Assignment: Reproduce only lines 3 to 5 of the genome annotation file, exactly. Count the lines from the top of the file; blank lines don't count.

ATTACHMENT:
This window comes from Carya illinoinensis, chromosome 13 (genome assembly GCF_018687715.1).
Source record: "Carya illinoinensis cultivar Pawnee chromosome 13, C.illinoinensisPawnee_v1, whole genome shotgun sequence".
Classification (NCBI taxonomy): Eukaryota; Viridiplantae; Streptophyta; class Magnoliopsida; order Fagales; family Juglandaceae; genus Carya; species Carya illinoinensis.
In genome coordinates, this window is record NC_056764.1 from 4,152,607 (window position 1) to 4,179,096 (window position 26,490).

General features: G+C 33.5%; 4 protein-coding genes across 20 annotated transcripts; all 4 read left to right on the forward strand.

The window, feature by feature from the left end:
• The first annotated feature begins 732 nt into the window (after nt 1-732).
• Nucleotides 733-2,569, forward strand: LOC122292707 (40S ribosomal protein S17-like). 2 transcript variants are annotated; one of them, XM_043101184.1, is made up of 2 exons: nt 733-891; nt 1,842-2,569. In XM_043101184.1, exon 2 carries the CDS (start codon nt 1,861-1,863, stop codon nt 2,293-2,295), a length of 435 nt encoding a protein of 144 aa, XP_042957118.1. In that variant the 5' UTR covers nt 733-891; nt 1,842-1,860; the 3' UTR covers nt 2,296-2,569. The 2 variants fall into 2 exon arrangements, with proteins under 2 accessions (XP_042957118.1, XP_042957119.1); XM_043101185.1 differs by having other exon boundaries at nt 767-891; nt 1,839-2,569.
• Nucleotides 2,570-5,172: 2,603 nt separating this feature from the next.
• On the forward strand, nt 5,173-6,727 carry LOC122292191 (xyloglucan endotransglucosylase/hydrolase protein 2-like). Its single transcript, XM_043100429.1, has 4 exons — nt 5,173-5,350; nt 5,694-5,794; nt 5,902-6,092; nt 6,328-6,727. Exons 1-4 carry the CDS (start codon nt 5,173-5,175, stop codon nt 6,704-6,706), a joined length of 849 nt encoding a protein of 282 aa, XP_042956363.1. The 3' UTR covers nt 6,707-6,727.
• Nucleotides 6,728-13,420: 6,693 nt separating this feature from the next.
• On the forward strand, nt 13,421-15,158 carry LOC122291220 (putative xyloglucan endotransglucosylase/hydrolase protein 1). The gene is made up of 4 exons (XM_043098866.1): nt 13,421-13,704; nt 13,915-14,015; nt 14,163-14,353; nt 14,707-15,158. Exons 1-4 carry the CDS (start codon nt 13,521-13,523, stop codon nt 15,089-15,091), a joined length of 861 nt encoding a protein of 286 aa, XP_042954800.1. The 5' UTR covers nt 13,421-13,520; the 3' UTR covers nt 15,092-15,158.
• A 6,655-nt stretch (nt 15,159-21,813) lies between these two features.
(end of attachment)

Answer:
Classification (NCBI taxonomy): Eukaryota; Viridiplantae; Streptophyta; class Magnoliopsida; order Fagales; family Juglandaceae; genus Carya; species Carya illinoinensis.
In genome coordinates, this window is record NC_056764.1 from 4,152,607 (window position 1) to 4,179,096 (window position 26,490).

General features: G+C 33.5%; 4 protein-coding genes across 20 annotated transcripts; all 4 read left to right on the forward strand.